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Bud Withers' Blog

Zags: Everybody's got a solution; but is there a problem?

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The off-season has begun at Gonzaga, with a twist. This period of self-reckoning, with the usual smattering of national scorn, commences with the buzz that the Zags might be outbound for the Big East Conference.

It seems to be a social-media creation, born of two elements: There were discussions several years ago of a Big East expansion to Gonzaga. And the Zags lost to Arkansas in the NCAA tournament.

Gonzaga in the Big East would be a hoot. Who wouldn’t line up for a Zags game in Philadelphia against Villanova, or relish a date in New York with St. John’s? Not only that, the schools are similarly religion-based, and football isn’t part of the equation.

The Big East could tout itself as the first national conference. Adding Gonzaga would buff up a league that’s already deeply respected nationally.

(Failing that, I like the idea advanced by CBS Sports’ Matt Norlander of Gonzaga doing a Notre Dame-football-style alliance with the Big East and/or Big 12 to play as many as four games in January and February – sort of, you know, dating without the commitment.)

The Big East would be perfect. Well, perfect except for the fact Gonzaga is 3,000 miles from the East Coast, creating all sorts of travel headaches, and that – believe it or not – there are other sports at Gonzaga that would either need to reconcile those travel issues or find another home. It’s logical to assume the West Coast Conference isn’t likely to be wowed by the idea of Gonzaga-without-basketball.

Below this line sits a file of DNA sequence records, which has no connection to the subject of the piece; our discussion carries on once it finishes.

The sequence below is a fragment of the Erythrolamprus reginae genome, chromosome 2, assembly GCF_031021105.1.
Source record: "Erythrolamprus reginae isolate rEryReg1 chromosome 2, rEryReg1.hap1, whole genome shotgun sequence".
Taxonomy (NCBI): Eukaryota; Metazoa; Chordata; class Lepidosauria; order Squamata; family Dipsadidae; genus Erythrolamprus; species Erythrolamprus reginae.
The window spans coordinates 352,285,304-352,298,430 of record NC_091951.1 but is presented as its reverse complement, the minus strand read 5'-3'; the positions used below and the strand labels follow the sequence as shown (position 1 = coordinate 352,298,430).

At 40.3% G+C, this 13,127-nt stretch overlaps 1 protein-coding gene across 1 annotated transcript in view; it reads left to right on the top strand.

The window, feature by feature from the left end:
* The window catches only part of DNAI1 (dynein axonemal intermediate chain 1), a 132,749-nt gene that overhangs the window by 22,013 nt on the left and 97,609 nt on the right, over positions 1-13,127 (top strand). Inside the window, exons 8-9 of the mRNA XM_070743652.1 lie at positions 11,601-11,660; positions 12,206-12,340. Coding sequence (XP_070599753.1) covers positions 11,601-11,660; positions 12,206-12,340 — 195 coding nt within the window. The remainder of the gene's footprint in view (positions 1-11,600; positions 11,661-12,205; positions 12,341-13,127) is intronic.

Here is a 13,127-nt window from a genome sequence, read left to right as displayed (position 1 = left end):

How did we get here? Well, the Zags went out and lost to Arkansas in the Sweet 16, and nobody inspires overreaction quite like the Zags. According to the narrative, because the WCC doesn’t include any teams of the quickness or defensive chops of Arkansas, Gonzaga wasn’t equipped to handle it in the tournament. And this is why Gonzaga will never win a national title, and it always chokes in the tournament, and well, it’s pretty much just a futile enterprise overall.

Thus, the conclusion that the Zags need to depart the WCC, post-haste.

You can make a pretty good case that all this is about nothing more than . . . wait for it . . . Gonzaga missed shots against Arkansas. It shot 38 percent and went 5 for 21 on threes. Many of those seemed like good looks.

Was it that, or was it more Arkansas’ defensive truculence? Well, back on Dec. 18, Gonzaga played the team many considered the best in the nation defensively, Texas Tech.

Conventional wisdom then was that Gonzaga didn’t have enough outside shooters; it had struggled from the perimeter early in the season.

So Texas Tech was within 42-40 in the second half, and in the span of two minutes, 33 seconds, Gonzaga drained four treys, easing out to a 14-point victory. Funny, playing a quick, defensive-minded team – Ken Pomeroy rated it No. 1 at that end -- didn’t seem to matter that day.

It’s become a self-fulfilling prophecy. Gonzaga loses in the NCAA tournament, so that’s the kind of style Gonzaga can’t handle, so that’s why Gonzaga needs to get out of the WCC. Okay.

A year ago, the Zags, in the title game, were rousted out of an undefeated season by Baylor – yes, a quick, physical team. It happens. And it’s worth noting that Baylor is probably in, say, the top quarter of NCAA-championship teams this century. It was on the same undefeated track into February before a three-week Covid pause took the shine off its season, temporarily.

“The discussion regarding Gonzaga’s conference schedule has only been further amplified by the school’s rocky NCAA-tournament history relative to their regular-season and conference-tournament records,” wrote Sports Illustrated (not your father’s Sports Illustrated, by the way).

“Rocky” translates to seven straight Sweet 16s and appearances in two of the last six title games. If anything, over the years, Gonzaga has been overseeded, which underscores the shortfall when it does lose. This year, it beat Texas, UCLA and Texas Tech before the WCC and lost to Duke and Alabama. Does that sound like a team that should have been the top overall seed?

This was never an especially deep team, and yes, it was more about finesse than toughness. As Seth Davis pointed out, that’s a shortcoming that shouldn’t be attached to all Gonzaga teams.

Anyway, cue the off-season. It finds Gonzaga back in prove-it mode, a place it knows so well.

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